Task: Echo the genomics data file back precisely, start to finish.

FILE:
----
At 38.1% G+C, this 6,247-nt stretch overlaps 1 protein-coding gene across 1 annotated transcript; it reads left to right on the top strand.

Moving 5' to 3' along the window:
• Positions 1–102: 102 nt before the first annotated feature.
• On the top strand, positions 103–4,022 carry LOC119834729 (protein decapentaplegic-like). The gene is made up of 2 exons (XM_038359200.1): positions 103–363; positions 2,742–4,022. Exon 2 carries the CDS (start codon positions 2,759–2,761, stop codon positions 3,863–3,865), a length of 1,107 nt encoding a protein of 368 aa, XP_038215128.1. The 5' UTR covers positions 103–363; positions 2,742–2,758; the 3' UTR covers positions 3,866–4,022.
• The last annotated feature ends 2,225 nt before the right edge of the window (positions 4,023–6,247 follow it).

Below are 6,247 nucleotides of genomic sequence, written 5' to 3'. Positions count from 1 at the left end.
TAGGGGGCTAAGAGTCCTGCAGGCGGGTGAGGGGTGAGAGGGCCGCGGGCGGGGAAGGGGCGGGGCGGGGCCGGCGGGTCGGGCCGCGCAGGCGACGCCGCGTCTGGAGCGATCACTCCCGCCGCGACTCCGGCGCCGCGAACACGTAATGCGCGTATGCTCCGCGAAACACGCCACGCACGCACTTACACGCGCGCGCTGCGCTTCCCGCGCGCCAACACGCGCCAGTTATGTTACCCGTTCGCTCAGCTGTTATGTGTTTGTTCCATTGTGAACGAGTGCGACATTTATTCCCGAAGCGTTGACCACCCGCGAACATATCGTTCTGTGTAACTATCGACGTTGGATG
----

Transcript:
At 38.1% G+C, this 6,247-nt stretch overlaps 1 protein-coding gene across 1 annotated transcript; it reads left to right on the top strand.

Moving 5' to 3' along the window:
• Positions 1–102: 102 nt before the first annotated feature.
• On the top strand, positions 103–4,022 carry LOC119834729 (protein decapentaplegic-like). The gene is made up of 2 exons (XM_038359200.1): positions 103–363; positions 2,742–4,022. Exon 2 carries the CDS (start codon positions 2,759–2,761, stop codon positions 3,863–3,865), a length of 1,107 nt encoding a protein of 368 aa, XP_038215128.1. The 5' UTR covers positions 103–363; positions 2,742–2,758; the 3' UTR covers positions 3,866–4,022.
• The last annotated feature ends 2,225 nt before the right edge of the window (positions 4,023–6,247 follow it).

Below are 6,247 nucleotides of genomic sequence, written 5' to 3'. Positions count from 1 at the left end.
TAGGGGGCTAAGAGTCCTGCAGGCGGGTGAGGGGTGAGAGGGCCGCGGGCGGGGAAGGGGCGGGGCGGGGCCGGCGGGTCGGGCCGCGCAGGCGACGCCGCGTCTGGAGCGATCACTCCCGCCGCGACTCCGGCGCCGCGAACACGTAATGCGCGTATGCTCCGCGAAACACGCCACGCACGCACTTACACGCGCGCGCTGCGCTTCCCGCGCGCCAACACGCGCCAGTTATGTTACCCGTTCGCTCAGCTGTTATGTGTTTGTTCCATTGTGAACGAGTGCGACATTTATTCCCGAAGCGTTGACCACCCGCGAACATATCGTTCTGTGTAACTATCGACGTTGGATG